Pathologic studies also offer valuable insight into unstable angina pathogenesis with histopathologic correlations between histologic sections and post-mortem coronary angiographic morphology of coronary lesions of patient suffering acute coronary syndrome being evaluated (Brignole, Alboni, & Benditt, Guidelines on management (diagnosis and treatment) of syncope, 2007). They observed that eccentric lesions having irregular borders and similar appearance to type II eccentric stenosis were stenoses, which were histologically ‘complicated’ demonstrating plaque rupture and hemorrhage, superimposed and partially occlusive thrombus in addition to recanalized thrombus. The ‘complicated’ lesions appeared to result in higher risk for acute myocardial infarction (AMI). People dying from unstable angina have also been found with acute coronary thrombosis (Chang-Sing & eter, 2008). The thrombus have been found to be multilayered, which signifies formation through successive and repeated mural deposition resulting in gradual luminal narrowing. The growing thrombus intermittently fragmented resulting in peripheral embolization and occlusion of tiny myocardial arteries.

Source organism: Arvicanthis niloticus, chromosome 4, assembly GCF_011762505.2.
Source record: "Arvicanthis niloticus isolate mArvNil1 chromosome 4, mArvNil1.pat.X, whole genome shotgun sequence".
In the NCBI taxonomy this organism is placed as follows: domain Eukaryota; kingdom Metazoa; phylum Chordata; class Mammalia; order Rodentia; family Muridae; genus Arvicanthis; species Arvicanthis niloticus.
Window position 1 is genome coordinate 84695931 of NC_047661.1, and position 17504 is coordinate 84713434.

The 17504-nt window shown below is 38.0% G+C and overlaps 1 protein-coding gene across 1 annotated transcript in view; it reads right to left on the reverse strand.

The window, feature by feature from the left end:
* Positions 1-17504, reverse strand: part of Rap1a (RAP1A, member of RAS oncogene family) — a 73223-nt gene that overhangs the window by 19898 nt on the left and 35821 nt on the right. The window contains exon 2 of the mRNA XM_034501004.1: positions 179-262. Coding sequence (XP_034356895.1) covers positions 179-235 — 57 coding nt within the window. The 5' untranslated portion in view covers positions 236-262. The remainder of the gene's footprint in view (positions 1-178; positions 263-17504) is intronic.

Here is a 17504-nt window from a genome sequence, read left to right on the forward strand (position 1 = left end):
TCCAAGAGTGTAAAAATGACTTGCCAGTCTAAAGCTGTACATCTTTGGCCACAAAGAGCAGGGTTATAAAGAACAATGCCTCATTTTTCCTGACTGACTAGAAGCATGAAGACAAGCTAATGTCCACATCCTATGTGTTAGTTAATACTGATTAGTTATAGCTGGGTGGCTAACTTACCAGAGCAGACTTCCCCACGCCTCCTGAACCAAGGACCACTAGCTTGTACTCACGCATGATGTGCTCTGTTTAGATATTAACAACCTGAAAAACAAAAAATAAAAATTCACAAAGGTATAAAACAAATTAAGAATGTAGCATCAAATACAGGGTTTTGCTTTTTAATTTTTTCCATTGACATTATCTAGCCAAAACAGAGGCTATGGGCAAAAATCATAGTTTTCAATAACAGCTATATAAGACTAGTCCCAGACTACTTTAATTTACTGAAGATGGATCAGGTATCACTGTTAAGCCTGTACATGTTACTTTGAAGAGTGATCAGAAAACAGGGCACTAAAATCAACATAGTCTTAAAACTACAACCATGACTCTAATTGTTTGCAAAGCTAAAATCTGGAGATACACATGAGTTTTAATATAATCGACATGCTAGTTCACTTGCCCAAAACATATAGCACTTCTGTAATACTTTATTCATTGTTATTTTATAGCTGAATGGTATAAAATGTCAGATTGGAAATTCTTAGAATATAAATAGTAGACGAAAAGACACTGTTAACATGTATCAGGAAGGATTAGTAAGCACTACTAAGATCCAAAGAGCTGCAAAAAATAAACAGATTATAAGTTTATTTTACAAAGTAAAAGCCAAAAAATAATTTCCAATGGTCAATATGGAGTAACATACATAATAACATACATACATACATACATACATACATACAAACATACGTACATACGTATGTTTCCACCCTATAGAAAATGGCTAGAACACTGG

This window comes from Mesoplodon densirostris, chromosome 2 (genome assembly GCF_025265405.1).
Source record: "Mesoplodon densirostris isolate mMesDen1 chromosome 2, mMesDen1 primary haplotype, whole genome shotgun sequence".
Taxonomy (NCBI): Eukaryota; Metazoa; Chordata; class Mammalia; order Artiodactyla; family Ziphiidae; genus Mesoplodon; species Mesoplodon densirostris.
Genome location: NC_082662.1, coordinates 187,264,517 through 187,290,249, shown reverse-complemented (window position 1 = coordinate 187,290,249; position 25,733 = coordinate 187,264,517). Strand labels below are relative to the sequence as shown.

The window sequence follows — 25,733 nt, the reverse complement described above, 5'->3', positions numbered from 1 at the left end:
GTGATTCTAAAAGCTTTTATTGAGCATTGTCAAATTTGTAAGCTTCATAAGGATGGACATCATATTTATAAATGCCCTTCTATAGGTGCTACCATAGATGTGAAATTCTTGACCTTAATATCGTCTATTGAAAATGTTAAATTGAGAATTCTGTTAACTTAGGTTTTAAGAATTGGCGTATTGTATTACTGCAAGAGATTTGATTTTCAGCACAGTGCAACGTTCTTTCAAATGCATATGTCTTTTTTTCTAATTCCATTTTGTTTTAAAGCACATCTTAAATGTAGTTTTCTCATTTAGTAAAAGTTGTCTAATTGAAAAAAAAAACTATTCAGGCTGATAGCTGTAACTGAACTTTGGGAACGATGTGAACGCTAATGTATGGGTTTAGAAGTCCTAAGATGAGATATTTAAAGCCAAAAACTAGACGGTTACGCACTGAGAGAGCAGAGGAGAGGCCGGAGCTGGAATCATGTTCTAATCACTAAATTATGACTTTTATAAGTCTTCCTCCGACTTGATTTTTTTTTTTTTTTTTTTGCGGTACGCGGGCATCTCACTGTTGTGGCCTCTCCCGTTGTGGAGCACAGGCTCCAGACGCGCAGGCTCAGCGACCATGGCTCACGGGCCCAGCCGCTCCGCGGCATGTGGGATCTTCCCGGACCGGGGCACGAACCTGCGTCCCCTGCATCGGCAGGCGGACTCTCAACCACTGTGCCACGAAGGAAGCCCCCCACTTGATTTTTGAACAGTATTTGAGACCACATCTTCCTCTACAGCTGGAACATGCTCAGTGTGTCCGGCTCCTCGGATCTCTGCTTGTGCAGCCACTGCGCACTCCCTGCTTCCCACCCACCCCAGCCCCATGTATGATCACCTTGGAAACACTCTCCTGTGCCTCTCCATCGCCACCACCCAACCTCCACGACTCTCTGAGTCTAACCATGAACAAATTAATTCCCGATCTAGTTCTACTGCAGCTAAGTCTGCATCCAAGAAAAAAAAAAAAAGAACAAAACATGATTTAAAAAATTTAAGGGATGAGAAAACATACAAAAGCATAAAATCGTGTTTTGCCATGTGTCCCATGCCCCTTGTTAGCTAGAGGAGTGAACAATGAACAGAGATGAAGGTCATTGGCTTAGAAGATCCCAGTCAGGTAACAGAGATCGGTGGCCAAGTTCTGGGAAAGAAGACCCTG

Progression of CAD consequently leads to reduced myocardial oxygen supply and ischemia. Ischemia leads to decreased efficiency and function of the myocardium, which impairs the overall cardiac function including the cardiac output (Heaven & Sutton, 2010). Syncope in unstable angina is therefore due to decreased cardiac output as well as blood pressure with resultant reduction in cranial perfusion pressure (CPP). A reduction in CPP reduces oxygen delivery to the brain with subsequent syncope.
Ideally, a 12-lead ECG ought to be obtained in the first ten minutes of a patient’s arrival in the emergency unit. In patients with angina but momentarily without feelings of chest pain, unless there have been prior cardiac problems, the electrocardiogram (ECG) will typically be normal as seen in the first image. However, when there is chest pain, elevation or depression of the ST segment shall be observed. An ST elevation represents the highest risk in ECG findings and necessitates immediate triage for revascularization. A peaked T wave may also signify early MI.